Some of you might recognise this from the movie Bonnie and Clyde where it was used for the car chase.  I think this is why a friend of mine calls banjo heavy bluegrass chase music.

Written by ukenaut

February 17, 2010 at 11:12 pm

Vote for Created In Birmingham in the 2008 Weblog Awards

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Created in Birmingham has been nominated for Best UK Blog in the 2008 Weblog Awards.  Please go vote for it.

What are you doing still reading this?  Go vote.  Do it now and do it once every 24 hours between now and 17:00 on 13th Jan.

There’s several reasons you should do this.   CiB is a great resource for keeping track of creative endeavours in Birmingham.  It’s not run by the council or some company.  It’s run by ordinary people who are doing it in their spare time.  It supports artists and other creative types.  In return the Birmingham online community which is strong, is getting behind CiB to support and canvas for it in these awards.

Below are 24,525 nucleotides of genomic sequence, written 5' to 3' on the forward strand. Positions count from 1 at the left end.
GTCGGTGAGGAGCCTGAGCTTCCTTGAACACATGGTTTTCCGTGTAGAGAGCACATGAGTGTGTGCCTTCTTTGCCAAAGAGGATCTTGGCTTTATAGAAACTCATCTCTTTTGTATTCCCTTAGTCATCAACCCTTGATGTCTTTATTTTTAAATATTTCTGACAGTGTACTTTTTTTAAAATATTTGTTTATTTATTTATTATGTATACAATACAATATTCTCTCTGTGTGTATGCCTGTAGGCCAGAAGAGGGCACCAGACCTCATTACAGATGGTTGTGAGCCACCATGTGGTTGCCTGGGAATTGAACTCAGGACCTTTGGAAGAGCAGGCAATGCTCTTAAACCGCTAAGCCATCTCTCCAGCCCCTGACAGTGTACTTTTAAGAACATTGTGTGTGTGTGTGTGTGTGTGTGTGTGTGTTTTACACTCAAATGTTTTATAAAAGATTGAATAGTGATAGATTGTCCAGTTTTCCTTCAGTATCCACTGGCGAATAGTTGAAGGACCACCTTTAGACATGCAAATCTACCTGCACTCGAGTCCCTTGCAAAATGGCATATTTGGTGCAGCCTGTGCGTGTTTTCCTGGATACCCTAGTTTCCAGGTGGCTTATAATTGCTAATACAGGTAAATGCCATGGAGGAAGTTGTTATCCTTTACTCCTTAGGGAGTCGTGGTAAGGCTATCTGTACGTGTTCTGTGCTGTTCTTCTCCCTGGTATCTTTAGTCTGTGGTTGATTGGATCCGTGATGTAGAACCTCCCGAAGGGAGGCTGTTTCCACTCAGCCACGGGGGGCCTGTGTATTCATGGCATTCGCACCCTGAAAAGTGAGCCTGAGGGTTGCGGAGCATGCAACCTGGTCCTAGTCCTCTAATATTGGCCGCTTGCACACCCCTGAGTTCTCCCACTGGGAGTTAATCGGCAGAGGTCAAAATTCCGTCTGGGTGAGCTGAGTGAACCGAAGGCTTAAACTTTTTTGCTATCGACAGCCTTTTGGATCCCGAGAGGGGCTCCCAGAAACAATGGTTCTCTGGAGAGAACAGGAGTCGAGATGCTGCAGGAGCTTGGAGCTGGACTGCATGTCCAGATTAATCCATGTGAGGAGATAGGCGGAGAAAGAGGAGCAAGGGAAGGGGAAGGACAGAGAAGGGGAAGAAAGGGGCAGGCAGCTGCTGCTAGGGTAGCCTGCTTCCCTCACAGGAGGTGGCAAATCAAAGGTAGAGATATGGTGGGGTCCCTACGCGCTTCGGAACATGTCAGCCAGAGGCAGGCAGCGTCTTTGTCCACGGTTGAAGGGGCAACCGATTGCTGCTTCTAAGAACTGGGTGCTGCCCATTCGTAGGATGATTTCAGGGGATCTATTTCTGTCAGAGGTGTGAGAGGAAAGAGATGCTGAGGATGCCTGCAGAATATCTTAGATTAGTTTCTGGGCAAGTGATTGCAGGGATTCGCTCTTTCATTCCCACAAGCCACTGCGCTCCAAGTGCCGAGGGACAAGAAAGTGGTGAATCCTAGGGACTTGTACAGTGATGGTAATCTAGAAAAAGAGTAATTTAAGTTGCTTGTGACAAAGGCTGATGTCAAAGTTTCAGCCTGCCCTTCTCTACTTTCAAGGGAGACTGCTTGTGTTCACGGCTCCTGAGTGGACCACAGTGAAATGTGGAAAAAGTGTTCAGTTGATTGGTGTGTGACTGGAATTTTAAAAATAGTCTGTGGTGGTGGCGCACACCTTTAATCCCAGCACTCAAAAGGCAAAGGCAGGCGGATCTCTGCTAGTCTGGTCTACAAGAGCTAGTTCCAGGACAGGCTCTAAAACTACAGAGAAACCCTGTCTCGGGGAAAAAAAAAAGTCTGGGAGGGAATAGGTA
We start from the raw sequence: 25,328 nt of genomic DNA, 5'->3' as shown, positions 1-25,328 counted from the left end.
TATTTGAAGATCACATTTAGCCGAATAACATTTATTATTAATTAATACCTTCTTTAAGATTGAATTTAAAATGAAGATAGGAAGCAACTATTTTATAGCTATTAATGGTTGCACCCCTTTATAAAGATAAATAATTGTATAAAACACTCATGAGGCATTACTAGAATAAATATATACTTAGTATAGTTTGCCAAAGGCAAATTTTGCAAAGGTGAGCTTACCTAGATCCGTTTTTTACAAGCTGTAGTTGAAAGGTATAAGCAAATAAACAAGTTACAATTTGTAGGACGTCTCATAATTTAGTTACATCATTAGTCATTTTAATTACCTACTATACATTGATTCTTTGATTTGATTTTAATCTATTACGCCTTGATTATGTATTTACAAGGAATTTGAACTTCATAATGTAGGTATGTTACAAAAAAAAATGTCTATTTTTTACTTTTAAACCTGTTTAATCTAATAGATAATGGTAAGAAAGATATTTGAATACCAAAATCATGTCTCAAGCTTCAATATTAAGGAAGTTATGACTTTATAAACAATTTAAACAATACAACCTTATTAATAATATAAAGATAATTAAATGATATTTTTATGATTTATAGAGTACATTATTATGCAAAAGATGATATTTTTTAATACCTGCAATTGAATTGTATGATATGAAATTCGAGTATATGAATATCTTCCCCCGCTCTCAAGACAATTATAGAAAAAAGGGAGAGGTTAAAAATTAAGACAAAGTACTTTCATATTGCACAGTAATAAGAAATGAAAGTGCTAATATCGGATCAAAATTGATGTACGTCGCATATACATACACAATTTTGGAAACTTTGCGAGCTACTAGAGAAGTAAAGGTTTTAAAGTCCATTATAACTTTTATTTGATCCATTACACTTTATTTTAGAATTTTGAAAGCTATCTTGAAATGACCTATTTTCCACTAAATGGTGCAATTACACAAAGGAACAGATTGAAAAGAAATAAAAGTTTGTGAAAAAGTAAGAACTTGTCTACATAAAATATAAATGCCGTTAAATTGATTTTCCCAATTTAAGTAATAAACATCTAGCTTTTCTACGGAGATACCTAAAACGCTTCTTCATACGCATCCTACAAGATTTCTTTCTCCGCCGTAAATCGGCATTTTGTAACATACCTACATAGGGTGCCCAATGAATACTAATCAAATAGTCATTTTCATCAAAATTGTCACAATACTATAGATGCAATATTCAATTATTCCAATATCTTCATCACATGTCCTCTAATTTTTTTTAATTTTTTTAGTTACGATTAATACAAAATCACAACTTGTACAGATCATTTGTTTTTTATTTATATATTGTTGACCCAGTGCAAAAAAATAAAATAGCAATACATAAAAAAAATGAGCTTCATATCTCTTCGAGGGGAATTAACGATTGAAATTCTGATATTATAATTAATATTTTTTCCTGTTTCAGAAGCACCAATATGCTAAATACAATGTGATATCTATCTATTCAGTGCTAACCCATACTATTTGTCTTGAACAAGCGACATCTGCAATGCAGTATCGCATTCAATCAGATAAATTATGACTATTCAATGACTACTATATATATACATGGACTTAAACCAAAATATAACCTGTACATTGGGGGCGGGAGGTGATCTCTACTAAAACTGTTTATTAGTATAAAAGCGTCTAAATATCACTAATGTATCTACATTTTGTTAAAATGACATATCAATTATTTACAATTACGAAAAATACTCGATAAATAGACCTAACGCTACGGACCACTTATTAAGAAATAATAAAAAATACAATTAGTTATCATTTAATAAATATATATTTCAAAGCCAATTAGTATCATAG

CiB has featured some of my photos in the past so this is my way of repaying that acknowledgement and support.  It was a big boost to my confidence in photography to see one of my pictures up there.

Evening Commute by Ian T Edwards

Evening Commute by Ian T Edwards

As I write it is in the lead but that lead is constantly under threat from the other main runner, the blog of a Daily Mail journalist with dubious views on a variety of topics.  So vote as often as you can please!!.